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Image: MBARI

GenoMape – using genosensors for environmental monitoring in offshore operations


Biomiljø is leading new project on next generation monitoring technology

This  project - recently financed by the Research Council of Norway -   is addressing next generation monitoring technology  in order to  meet  today’s and future  regulatory requirements   to offshore operations,  and to be in line with expectations held by society at large that operations should be environmentally friendly.
 GenoMape includes a high level of novelty for the offshore industries, environmental managers and the scientific world. Here, we will explore the application of the Environmental Sample Processor (ESP). The ESP is  an  unmanned platform enabling real- time,  advanced DNA-based measurements at sea to detect changes in bacterial communities,  used as signatures of environmental pollution by oil.
Crude oil pollution affects strongly and rapidly the composition of bacterial communities    in the water, with the dominance of  oil-degrading bacteria. Consequently, specific changes in bacterial communities can be used as an effective biosensor for oil contamination in the marine environment and the ESP is a robotized platform enabling their real-time monitoring at sea.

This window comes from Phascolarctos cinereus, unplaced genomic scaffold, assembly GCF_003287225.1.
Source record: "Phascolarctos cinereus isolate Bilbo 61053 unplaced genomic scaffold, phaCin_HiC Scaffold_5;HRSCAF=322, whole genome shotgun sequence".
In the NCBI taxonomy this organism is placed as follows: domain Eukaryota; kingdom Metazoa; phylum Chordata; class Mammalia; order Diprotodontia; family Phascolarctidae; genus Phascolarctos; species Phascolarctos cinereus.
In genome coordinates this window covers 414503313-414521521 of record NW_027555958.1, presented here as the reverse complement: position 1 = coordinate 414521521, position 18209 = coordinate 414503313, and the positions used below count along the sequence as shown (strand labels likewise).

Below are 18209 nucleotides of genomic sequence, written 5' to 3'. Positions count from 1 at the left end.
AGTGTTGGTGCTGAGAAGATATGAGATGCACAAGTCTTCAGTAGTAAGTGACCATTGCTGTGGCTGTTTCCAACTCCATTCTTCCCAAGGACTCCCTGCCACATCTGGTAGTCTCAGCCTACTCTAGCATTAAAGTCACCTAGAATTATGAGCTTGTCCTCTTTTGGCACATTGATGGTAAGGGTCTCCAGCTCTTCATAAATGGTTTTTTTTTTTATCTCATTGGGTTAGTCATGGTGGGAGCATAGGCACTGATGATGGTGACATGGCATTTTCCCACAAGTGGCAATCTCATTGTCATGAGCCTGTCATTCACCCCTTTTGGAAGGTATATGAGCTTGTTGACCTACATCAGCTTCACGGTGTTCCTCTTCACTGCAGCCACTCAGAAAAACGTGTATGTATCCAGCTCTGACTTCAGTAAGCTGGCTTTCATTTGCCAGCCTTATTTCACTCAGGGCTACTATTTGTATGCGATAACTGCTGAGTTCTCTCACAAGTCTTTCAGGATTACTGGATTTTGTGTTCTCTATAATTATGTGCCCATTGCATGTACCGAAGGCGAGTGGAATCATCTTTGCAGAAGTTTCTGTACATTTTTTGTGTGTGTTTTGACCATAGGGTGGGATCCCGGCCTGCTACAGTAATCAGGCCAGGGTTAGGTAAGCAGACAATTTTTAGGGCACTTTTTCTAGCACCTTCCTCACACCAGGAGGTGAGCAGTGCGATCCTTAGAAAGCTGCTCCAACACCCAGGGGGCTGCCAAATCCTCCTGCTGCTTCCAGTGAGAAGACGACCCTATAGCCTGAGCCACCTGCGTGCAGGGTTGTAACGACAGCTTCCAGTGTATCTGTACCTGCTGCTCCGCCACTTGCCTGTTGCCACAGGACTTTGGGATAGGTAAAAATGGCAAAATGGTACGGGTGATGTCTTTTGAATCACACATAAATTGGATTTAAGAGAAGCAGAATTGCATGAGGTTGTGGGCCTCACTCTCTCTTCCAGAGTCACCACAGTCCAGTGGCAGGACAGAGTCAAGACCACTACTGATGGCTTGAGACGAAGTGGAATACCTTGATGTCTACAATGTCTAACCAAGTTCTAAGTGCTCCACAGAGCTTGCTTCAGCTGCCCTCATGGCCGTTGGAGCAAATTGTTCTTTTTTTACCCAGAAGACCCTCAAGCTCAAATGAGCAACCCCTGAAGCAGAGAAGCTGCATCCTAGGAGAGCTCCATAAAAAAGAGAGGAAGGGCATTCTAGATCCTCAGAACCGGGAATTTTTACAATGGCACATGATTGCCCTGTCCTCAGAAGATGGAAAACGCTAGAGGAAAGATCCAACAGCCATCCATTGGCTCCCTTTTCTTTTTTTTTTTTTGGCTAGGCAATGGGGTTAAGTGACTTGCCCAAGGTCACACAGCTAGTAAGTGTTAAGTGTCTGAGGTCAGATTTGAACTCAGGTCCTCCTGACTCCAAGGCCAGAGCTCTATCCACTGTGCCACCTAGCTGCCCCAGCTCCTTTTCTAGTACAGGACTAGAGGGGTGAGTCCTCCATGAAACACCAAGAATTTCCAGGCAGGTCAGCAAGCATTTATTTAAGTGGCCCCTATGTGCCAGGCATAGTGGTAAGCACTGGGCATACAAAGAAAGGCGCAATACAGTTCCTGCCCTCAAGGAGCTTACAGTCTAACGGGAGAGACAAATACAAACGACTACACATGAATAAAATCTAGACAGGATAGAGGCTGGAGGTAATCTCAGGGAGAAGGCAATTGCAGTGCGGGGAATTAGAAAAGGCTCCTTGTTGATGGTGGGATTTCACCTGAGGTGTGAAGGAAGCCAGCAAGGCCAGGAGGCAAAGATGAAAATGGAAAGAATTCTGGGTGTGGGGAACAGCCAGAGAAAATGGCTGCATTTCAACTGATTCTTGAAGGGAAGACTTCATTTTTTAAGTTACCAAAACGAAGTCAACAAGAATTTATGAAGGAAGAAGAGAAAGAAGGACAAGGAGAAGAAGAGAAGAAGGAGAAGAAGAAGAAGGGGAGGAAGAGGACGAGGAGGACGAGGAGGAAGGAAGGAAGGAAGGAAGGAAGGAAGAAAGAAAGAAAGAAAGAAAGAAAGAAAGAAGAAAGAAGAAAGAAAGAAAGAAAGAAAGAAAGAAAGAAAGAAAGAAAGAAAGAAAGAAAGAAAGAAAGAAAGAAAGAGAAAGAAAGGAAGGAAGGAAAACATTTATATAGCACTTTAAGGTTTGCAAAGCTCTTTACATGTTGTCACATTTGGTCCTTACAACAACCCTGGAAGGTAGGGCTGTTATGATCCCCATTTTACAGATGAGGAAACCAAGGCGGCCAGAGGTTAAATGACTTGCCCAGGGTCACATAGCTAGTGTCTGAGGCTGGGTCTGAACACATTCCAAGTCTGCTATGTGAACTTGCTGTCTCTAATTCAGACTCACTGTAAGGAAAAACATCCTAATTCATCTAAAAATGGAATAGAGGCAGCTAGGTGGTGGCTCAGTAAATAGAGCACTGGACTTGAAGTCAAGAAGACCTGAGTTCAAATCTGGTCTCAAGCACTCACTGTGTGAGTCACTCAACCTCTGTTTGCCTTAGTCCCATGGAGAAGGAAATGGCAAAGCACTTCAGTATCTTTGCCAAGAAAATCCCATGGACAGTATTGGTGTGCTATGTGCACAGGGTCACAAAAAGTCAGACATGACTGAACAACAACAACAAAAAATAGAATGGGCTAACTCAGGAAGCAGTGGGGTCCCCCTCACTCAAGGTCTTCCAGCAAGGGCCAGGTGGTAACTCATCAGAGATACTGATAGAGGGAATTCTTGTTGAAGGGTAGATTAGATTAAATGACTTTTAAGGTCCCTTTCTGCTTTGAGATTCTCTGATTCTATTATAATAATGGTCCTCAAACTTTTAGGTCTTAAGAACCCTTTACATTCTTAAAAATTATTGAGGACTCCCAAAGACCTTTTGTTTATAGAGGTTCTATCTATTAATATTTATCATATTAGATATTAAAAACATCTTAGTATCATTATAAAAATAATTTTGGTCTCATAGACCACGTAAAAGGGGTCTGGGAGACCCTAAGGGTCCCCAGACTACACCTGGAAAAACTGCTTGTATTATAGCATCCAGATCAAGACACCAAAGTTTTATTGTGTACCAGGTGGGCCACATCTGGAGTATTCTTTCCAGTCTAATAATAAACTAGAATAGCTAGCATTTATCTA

In  previous work  a selection of oil-specific bacteria was made and DNA-based protocols programmed into  the ESP were tested to determine the capacity to reveal and quantify these bacteria.   The GenoMape project  will explore further DNA-assays and  the capacity of the  ESP to   identify oil-degrading bacteria using existing and future ESP analytical units  like the surface plasmon resonance (SPR).
Laboratory tests will be the carried out and later the instrument will be deployed  in a Norwegian fjord to demonstrate the full functionality, from detection to communication.
The innovative development and goals embedded in this project will contribute  towards  society’s acceptance for development of  the oil and gas industry, particularly in sensitive areas, minimize the environmental footprint and reduce the environmental risk.

IRIS is leading the project.  Prof. Clement Furlong and Dr. Scott Soelberg at the University of Washington (Seattle, USA) are partners for the surface plasmon resonance WP.
Project leader:
Dr. Thierry Baussant
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